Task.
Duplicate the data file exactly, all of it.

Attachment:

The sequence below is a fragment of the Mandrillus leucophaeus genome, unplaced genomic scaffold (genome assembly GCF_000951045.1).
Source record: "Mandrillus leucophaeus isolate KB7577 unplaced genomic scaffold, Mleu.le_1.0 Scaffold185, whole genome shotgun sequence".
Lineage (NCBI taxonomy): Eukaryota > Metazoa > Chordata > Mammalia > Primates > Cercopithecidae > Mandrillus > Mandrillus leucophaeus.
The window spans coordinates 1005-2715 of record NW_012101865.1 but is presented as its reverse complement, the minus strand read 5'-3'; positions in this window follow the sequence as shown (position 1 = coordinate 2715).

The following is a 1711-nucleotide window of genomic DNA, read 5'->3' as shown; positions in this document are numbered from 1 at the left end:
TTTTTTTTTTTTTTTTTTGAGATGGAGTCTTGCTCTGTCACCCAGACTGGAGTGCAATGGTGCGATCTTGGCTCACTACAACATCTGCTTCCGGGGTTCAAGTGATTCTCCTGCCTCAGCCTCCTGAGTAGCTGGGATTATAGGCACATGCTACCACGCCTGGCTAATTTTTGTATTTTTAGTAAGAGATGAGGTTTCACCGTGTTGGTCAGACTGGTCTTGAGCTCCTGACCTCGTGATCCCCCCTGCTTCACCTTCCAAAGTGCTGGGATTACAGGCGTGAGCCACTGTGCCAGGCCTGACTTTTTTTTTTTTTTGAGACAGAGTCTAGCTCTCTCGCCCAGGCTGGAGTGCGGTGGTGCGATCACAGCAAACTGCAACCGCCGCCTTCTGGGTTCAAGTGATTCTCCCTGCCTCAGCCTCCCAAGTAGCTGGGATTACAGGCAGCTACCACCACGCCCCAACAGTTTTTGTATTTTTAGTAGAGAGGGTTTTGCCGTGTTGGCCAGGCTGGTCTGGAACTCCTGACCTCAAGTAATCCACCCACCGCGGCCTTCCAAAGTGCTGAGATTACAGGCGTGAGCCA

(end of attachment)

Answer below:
The sequence below is a fragment of the Mandrillus leucophaeus genome, unplaced genomic scaffold (genome assembly GCF_000951045.1).
Source record: "Mandrillus leucophaeus isolate KB7577 unplaced genomic scaffold, Mleu.le_1.0 Scaffold185, whole genome shotgun sequence".
Lineage (NCBI taxonomy): Eukaryota > Metazoa > Chordata > Mammalia > Primates > Cercopithecidae > Mandrillus > Mandrillus leucophaeus.
The window spans coordinates 1005-2715 of record NW_012101865.1 but is presented as its reverse complement, the minus strand read 5'-3'; positions in this window follow the sequence as shown (position 1 = coordinate 2715).

The following is a 1711-nucleotide window of genomic DNA, read 5'->3' as shown; positions in this document are numbered from 1 at the left end:
TTTTTTTTTTTTTTTTTTGAGATGGAGTCTTGCTCTGTCACCCAGACTGGAGTGCAATGGTGCGATCTTGGCTCACTACAACATCTGCTTCCGGGGTTCAAGTGATTCTCCTGCCTCAGCCTCCTGAGTAGCTGGGATTATAGGCACATGCTACCACGCCTGGCTAATTTTTGTATTTTTAGTAAGAGATGAGGTTTCACCGTGTTGGTCAGACTGGTCTTGAGCTCCTGACCTCGTGATCCCCCCTGCTTCACCTTCCAAAGTGCTGGGATTACAGGCGTGAGCCACTGTGCCAGGCCTGACTTTTTTTTTTTTTTGAGACAGAGTCTAGCTCTCTCGCCCAGGCTGGAGTGCGGTGGTGCGATCACAGCAAACTGCAACCGCCGCCTTCTGGGTTCAAGTGATTCTCCCTGCCTCAGCCTCCCAAGTAGCTGGGATTACAGGCAGCTACCACCACGCCCCAACAGTTTTTGTATTTTTAGTAGAGAGGGTTTTGCCGTGTTGGCCAGGCTGGTCTGGAACTCCTGACCTCAAGTAATCCACCCACCGCGGCCTTCCAAAGTGCTGAGATTACAGGCGTGAGCCA